I was born into Chinatown. Not in it, since I was actually born in a nearby Kaiser Hospital on Geary Boulevard, but into it -- the community, people, customs and culture. From the time I was a baby, I was brought weekend after weekend into Chinatown restaurants (like the famous Empress of China above), force-fed Chinese food and soups, compelled to participate in such traditions as tea ceremonies and red egg & ginger parties, and even occasionally held captive in the alleyway garment factories, where I eavesdropped over grinding sewing machines as my grandmother and other workers gossiped about the local goings on. In fact, by age 4, I was fairly well-versed in San Francisco Chinatown affairs, like which restaurant owner ran off with which waitress and which 堂 (tong or family association) rigged its annual scholarship to award money to the board of directors' grandchildren.
Kidding aside, my upbringing allowed me to experience firsthand the richness of Chinatown, the camaraderie and friendships developed, the deliciousness of authentic Chinese food, the good and the bad. So much of this is lost on visitors who stay for just a few hours and visit only shops and restaurants designed for tourists. Part of this project is to provide my readers with a deeper understanding of this slice of Chinese immigrant culture. Like the Chinese title of this website, which is a play on words [the Chinese word for deep (深) and heart (心) share the same Cantonese pronunciation (sum)], what I strive to share in each review is a deep yet heartfelt account of every Chinatown.
A second purpose of this project is to fulfill my own curiosity. How do other Chinatowns compare to my home Chinatown? What similarities do they share? And how did it come about that Chinese people built not just ethnic enclaves but specifically, Chinatowns, throughout the world, including cities throughout the United States, Canada, Europe, Japan, and even areas like Thailand, Tijuana, Singapore, Burma and the list goes on.
Certainly, to visit and learn about each Chinatown will be a lifetime endeavor, and the number of reviews will grow as time allows. However, I'm excited about all the visits that lie ahead. If there's a Chinatown that I need to add to my list, please drop me a line and let me know. If you are a native of 唐人埠 and would like to share a meal during a visit, I'd love to hear from you.
This blog is dedicated to many. This includes my parents, who were foodies before the term was invented. At every meal out, they would analyze the 菜單 (choi dan or menu), tweaking and customizing dishes -- all with the enthusiastic approval of waiters who were appreciative of patrons in the know. My parents, along with their friends, also routinely drug us to the Great Star Theater on Jackson Street to watch double features of Andy Lau, Jet Li and Stephen Chow movies. At least half of my childhood was spent taking in Hong Kong cinema and then sitting across the street at VIP Coffee and Cake (incidentally, still there) to snack on fried chicken wings and sip chilled lemon tea while quoting lines from the flicks well into the night.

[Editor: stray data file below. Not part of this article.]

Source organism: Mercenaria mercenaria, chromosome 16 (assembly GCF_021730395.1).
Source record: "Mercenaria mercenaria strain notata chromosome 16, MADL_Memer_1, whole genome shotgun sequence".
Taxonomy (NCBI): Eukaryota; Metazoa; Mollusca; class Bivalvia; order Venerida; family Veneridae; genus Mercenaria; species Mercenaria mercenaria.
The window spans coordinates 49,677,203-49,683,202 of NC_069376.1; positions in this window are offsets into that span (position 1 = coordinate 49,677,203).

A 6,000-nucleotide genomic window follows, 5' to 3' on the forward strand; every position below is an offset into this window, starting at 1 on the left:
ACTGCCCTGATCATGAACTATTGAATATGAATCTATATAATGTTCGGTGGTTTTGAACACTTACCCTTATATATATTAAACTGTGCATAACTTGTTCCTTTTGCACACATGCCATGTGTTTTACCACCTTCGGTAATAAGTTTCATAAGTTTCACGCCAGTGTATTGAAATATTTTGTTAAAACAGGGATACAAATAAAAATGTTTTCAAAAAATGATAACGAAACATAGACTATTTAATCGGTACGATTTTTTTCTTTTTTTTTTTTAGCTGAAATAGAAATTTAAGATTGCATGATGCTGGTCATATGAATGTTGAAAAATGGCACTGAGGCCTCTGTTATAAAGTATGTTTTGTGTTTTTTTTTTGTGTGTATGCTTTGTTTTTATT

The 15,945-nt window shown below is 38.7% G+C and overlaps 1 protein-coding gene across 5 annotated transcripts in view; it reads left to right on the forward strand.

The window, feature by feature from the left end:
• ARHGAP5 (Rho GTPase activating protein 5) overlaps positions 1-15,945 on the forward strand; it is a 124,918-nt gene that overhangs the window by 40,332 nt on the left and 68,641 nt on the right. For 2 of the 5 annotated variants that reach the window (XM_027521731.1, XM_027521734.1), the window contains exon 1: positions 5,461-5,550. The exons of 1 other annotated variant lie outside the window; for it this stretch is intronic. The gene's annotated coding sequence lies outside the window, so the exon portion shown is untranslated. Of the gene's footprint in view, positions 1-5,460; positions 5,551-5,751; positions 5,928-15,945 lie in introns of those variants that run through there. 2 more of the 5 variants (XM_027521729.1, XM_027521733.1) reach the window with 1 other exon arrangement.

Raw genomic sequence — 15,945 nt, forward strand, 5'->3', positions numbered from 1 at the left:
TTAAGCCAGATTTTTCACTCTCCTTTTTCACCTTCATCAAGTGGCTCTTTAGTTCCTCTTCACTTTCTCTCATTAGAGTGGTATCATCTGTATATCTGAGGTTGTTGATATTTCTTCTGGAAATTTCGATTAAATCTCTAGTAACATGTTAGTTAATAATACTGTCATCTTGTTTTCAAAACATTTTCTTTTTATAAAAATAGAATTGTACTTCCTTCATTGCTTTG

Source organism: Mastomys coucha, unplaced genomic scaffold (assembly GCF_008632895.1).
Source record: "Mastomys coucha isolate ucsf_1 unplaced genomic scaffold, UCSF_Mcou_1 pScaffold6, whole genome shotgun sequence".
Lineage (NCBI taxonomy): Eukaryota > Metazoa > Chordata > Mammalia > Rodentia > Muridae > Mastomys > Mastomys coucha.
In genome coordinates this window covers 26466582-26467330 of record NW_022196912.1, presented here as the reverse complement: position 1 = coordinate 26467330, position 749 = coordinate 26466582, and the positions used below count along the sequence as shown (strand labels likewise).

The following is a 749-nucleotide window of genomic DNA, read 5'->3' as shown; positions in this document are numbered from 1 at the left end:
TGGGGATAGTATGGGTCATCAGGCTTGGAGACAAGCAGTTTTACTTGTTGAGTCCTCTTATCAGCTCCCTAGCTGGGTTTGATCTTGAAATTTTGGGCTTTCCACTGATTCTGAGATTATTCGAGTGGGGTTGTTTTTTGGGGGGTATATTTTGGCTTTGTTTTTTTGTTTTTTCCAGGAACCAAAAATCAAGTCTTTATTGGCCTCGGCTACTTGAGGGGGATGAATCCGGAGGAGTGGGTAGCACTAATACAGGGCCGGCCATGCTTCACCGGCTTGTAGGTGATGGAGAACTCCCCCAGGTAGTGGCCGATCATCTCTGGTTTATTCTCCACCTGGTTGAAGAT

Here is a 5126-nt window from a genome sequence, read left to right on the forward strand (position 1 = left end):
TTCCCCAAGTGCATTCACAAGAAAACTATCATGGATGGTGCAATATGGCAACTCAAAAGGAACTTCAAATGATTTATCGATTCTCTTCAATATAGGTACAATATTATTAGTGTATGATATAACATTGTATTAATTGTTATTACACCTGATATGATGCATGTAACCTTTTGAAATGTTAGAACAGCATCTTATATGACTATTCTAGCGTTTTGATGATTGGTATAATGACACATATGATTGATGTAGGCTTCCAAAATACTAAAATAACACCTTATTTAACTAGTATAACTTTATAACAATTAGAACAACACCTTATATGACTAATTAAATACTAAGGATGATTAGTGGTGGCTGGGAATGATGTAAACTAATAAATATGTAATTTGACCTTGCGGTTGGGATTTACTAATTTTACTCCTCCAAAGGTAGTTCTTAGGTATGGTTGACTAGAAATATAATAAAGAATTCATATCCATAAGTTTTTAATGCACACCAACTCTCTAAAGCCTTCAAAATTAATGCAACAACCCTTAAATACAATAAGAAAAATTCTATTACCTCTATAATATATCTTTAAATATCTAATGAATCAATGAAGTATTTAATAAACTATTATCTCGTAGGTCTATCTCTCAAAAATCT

This blog is also dedicated to my grandparents, who were often forced to take their squirmy and whiny granddaughter (me) around as they braved the Stockton Street's crowded markets. During our times together, my grandmothers told me many stories -- stories of the hardships they faced in China, the constant and paralyzing fear they felt during the Japanese occupation, living in a wooden home in the typhoon-ridden Hong Kong and, finally, their respective journeys to America -- and to San Francisco Chinatown, their new home away from home. These stories reminded me that my existence here is nothing less than the result of the difficult roads travelled by my my grandparents and their perseverance.
Finally, this blog is dedicated to the rest of my extended family. Perhaps my most cherished childhood memories are of dinners with them. In a small apartment located on Commercial Street just behind R&G Lounge, we would sit 10-15 at the table, chopsticks clanking against bowls and dishes as we ate freshly-caught fish by my grandfather, char siu from Jun Mei Goy down the street, and bok choy and other Chinese vegetables stir-fried by my grandmother. The waft of freshly-baked pastries from Eastern Bakery would inevitably make its way down the street and into the apartment each night. For me, this was home.